Maternal and Child Health Journal

, Volume 20, Supplement 1, pp 103–116 | Cite as

Guidelines and Interventions Related to the Postpartum Visit for Low-Risk Postpartum Women in High and Upper Middle Income Countries

  • Katrina Stumbras
  • Kristin Rankin
  • Rachel Caskey
  • Sadia Haider
  • Arden Handler


Objectives A two-part review was undertaken to: (1) summarize current guidelines on the timing and frequency of postpartum follow-up care for generally healthy, non-high risk postpartum women and to delineate the evidence on which these guidelines are based; and, (2) summarize the results of intervention studies focused on increasing utilization of the postpartum visit for generally healthy, non-high risk postpartum women. Methods A review of guidelines from high and upper middle income countries published between 2000 and 2016 in English related to non-high risk postpartum follow-up visits was conducted in 2014–2016 using four databases and additional sources. In addition, articles published between 1990 and 2016 which evaluated interventions from high to upper middle income countries related to increasing attendance at the postpartum visit were gathered using three databases. Results This review located eight guidelines, all of which relied on expert opinion/group consensus as the evidence for their recommendations regarding the timing of the postpartum visit. The review located 19 intervention studies focused on increasing use of the postpartum visit; in 12 there was statistically significant evidence that these approaches improved utilization. However, no intervention strategy was evaluated more than a few times and many of the evaluations were relatively dated. Conclusions Guidelines for the timing of the postpartum visit are variable and are typically based on weak evidence; however, there is support for increased flexibility to meet women’s needs. Additionally, while there is a diverse set of promising interventions to increase utilization of the postpartum visit, there is limited evaluative information. Future initiatives should focus on more rigorous evaluation.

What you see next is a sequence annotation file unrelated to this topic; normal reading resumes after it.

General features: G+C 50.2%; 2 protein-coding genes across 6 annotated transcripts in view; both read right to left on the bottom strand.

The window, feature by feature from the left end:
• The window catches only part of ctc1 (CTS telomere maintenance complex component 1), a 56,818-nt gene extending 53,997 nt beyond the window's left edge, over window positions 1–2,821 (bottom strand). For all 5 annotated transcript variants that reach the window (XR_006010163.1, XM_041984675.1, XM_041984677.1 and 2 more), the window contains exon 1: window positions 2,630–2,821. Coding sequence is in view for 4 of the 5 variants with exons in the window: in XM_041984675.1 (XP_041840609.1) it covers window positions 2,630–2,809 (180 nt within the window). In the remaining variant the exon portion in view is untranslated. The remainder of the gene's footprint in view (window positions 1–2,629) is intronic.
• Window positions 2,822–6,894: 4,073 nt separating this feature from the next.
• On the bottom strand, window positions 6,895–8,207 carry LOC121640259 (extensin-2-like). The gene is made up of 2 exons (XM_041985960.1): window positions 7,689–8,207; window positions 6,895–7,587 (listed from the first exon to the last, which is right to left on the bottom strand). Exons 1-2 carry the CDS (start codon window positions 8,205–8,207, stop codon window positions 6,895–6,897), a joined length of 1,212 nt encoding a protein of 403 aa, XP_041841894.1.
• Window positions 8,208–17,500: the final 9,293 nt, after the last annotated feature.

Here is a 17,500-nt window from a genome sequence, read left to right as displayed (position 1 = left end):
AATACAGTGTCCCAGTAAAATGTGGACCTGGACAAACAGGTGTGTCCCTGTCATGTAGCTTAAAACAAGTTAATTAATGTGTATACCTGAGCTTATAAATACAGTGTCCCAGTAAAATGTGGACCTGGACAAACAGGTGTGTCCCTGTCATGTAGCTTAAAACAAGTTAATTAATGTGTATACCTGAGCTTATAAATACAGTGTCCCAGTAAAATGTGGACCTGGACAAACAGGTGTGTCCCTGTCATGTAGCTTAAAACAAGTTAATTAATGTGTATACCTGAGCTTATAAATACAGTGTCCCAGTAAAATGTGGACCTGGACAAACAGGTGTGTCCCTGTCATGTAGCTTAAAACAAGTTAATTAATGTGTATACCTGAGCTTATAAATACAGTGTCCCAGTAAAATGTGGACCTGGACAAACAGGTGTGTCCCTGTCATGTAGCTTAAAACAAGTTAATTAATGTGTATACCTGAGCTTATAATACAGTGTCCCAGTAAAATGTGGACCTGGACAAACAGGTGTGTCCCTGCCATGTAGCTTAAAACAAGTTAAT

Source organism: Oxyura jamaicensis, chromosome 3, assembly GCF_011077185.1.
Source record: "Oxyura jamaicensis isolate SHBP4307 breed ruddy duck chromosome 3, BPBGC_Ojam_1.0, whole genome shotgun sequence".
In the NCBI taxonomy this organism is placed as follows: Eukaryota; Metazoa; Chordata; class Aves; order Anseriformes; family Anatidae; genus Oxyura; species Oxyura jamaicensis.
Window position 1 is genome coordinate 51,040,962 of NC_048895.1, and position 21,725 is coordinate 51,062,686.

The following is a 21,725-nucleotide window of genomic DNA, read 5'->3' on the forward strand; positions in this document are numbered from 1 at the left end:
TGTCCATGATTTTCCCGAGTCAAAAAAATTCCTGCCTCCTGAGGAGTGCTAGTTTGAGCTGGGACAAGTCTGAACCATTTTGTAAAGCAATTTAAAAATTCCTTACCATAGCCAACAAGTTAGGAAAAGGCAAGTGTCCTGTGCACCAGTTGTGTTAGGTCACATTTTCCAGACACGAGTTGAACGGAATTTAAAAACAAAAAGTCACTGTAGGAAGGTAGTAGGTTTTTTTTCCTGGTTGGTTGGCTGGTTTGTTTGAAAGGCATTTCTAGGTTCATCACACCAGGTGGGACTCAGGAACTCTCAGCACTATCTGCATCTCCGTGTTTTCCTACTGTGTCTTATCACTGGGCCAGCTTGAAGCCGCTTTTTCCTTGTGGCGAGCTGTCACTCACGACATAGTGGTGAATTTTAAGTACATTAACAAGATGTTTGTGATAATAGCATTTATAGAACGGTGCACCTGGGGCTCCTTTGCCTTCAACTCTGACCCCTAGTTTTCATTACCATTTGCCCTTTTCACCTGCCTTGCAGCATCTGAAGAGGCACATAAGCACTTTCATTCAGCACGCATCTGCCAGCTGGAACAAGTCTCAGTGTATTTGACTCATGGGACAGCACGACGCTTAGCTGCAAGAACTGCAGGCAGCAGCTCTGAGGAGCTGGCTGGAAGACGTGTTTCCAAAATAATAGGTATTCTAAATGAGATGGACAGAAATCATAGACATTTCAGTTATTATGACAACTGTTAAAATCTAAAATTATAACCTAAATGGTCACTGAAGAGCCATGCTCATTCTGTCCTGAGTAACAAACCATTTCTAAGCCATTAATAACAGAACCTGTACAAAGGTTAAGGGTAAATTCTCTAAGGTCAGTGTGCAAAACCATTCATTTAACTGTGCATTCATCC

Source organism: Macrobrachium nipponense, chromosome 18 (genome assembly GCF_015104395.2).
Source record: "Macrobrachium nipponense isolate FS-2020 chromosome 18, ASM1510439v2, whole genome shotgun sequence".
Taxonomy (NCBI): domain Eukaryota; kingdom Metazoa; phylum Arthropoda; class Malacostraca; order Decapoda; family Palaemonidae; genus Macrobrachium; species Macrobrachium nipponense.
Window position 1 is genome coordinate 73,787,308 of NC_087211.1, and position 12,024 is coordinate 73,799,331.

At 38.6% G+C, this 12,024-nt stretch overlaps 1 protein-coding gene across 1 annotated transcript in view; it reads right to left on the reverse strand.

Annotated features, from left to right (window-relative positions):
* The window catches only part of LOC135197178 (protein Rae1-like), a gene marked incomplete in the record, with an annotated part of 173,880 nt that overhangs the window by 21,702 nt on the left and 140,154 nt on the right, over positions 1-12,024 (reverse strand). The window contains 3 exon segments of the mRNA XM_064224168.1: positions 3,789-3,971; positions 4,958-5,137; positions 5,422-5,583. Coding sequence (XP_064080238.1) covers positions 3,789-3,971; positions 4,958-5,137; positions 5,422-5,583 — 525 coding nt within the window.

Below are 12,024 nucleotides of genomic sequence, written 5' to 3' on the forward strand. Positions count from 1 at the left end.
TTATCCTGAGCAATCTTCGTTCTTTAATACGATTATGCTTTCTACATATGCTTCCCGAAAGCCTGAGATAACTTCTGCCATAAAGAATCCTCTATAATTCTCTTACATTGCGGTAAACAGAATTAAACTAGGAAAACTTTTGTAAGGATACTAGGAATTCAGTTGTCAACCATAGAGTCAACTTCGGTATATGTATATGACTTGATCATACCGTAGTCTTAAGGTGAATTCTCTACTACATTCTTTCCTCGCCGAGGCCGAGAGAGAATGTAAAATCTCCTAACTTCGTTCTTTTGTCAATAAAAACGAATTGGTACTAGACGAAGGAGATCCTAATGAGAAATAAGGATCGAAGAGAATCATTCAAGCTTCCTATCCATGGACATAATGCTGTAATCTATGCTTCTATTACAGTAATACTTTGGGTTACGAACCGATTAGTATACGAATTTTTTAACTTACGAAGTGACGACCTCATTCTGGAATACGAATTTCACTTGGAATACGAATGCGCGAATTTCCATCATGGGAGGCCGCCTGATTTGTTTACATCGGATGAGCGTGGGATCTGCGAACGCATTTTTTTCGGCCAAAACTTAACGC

Postpartum follow-up care Guidelines Antenatal and postnatal interventions Postpartum visit 



The authors would like to thank Gwen Smith and Linda Wheal of the Illinois Department of Healthcare and Family Services for their support for the project on which this paper is based. The authors would also like to thank Tierra Williams for her work collecting articles for this review. This document was developed under grant CFDA 93.767 from the U.S. Department of Health and Human Services, Centers for Medicare & Medicaid Services. However these contents do not necessarily represent the policy of the U.S. Department of Health and Human Services, and you should not assume endorsement by the Federal Government.


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Copyright information

© Springer Science+Business Media New York 2016

Authors and Affiliations

  • Katrina Stumbras
    • 1
  • Kristin Rankin
    • 2
  • Rachel Caskey
    • 3
  • Sadia Haider
    • 4
  • Arden Handler
    • 5
  1. 1.UIC College of MedicineChicagoUSA
  2. 2.Department of Epidemiology and BiostatisticsUIC School of Public HealthChicagoUSA
  3. 3.Department of PediatricsUIC College of MedicineChicagoUSA
  4. 4.Department of Obstetrics and GynecologyUIC College of MedicineChicagoUSA
  5. 5.Department of Community Health SciencesUIC School of Public HealthChicagoUSA

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